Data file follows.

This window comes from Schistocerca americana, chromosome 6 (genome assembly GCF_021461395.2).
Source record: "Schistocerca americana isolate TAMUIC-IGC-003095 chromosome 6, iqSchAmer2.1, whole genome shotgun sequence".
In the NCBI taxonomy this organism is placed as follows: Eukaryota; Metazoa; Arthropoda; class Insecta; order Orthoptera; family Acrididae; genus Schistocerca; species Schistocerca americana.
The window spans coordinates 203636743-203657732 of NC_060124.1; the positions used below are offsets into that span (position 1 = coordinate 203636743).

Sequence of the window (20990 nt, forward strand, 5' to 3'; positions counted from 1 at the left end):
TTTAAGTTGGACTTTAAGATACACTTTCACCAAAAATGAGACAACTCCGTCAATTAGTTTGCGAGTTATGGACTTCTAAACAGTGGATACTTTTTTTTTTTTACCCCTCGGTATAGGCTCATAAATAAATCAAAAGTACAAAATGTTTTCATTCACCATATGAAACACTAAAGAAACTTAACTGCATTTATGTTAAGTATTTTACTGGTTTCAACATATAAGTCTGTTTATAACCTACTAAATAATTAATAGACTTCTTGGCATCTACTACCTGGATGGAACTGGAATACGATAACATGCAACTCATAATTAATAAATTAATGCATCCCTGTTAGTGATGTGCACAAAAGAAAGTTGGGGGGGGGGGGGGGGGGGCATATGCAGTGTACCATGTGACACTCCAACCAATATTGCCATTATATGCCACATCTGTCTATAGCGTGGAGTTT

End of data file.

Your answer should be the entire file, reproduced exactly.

This window comes from Schistocerca americana, chromosome 6 (genome assembly GCF_021461395.2).
Source record: "Schistocerca americana isolate TAMUIC-IGC-003095 chromosome 6, iqSchAmer2.1, whole genome shotgun sequence".
In the NCBI taxonomy this organism is placed as follows: Eukaryota; Metazoa; Arthropoda; class Insecta; order Orthoptera; family Acrididae; genus Schistocerca; species Schistocerca americana.
The window spans coordinates 203636743-203657732 of NC_060124.1; the positions used below are offsets into that span (position 1 = coordinate 203636743).

Sequence of the window (20990 nt, forward strand, 5' to 3'; positions counted from 1 at the left end):
TTTAAGTTGGACTTTAAGATACACTTTCACCAAAAATGAGACAACTCCGTCAATTAGTTTGCGAGTTATGGACTTCTAAACAGTGGATACTTTTTTTTTTTTACCCCTCGGTATAGGCTCATAAATAAATCAAAAGTACAAAATGTTTTCATTCACCATATGAAACACTAAAGAAACTTAACTGCATTTATGTTAAGTATTTTACTGGTTTCAACATATAAGTCTGTTTATAACCTACTAAATAATTAATAGACTTCTTGGCATCTACTACCTGGATGGAACTGGAATACGATAACATGCAACTCATAATTAATAAATTAATGCATCCCTGTTAGTGATGTGCACAAAAGAAAGTTGGGGGGGGGGGGGGGGGGGCATATGCAGTGTACCATGTGACACTCCAACCAATATTGCCATTATATGCCACATCTGTCTATAGCGTGGAGTTT